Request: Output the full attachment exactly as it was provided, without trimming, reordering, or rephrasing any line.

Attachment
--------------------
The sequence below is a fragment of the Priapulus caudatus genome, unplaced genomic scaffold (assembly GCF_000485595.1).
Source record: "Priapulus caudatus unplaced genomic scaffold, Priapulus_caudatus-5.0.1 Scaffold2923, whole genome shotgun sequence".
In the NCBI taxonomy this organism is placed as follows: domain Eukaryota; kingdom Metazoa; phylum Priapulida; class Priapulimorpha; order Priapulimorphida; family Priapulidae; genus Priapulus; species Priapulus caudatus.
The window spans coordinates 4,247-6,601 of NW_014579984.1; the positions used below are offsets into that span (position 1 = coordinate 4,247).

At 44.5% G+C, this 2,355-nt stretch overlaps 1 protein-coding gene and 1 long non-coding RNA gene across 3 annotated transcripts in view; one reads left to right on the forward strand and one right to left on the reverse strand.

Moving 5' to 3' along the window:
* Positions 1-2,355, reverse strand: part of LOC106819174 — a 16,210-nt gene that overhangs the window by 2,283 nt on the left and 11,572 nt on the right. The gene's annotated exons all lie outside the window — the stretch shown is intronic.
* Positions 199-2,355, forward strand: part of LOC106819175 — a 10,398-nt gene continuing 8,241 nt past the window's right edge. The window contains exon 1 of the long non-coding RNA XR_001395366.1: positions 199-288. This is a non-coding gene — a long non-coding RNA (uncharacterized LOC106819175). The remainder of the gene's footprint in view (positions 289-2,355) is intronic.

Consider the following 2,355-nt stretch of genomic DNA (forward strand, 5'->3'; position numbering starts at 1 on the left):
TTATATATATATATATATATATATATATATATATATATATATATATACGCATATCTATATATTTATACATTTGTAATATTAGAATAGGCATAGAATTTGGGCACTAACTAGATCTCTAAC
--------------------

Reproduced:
The sequence below is a fragment of the Priapulus caudatus genome, unplaced genomic scaffold (assembly GCF_000485595.1).
Source record: "Priapulus caudatus unplaced genomic scaffold, Priapulus_caudatus-5.0.1 Scaffold2923, whole genome shotgun sequence".
In the NCBI taxonomy this organism is placed as follows: domain Eukaryota; kingdom Metazoa; phylum Priapulida; class Priapulimorpha; order Priapulimorphida; family Priapulidae; genus Priapulus; species Priapulus caudatus.
The window spans coordinates 4,247-6,601 of NW_014579984.1; the positions used below are offsets into that span (position 1 = coordinate 4,247).

At 44.5% G+C, this 2,355-nt stretch overlaps 1 protein-coding gene and 1 long non-coding RNA gene across 3 annotated transcripts in view; one reads left to right on the forward strand and one right to left on the reverse strand.

Moving 5' to 3' along the window:
* Positions 1-2,355, reverse strand: part of LOC106819174 — a 16,210-nt gene that overhangs the window by 2,283 nt on the left and 11,572 nt on the right. The gene's annotated exons all lie outside the window — the stretch shown is intronic.
* Positions 199-2,355, forward strand: part of LOC106819175 — a 10,398-nt gene continuing 8,241 nt past the window's right edge. The window contains exon 1 of the long non-coding RNA XR_001395366.1: positions 199-288. This is a non-coding gene — a long non-coding RNA (uncharacterized LOC106819175). The remainder of the gene's footprint in view (positions 289-2,355) is intronic.

Consider the following 2,355-nt stretch of genomic DNA (forward strand, 5'->3'; position numbering starts at 1 on the left):
TTATATATATATATATATATATATATATATATATATATATATATATACGCATATCTATATATTTATACATTTGTAATATTAGAATAGGCATAGAATTTGGGCACTAACTAGATCTCTAAC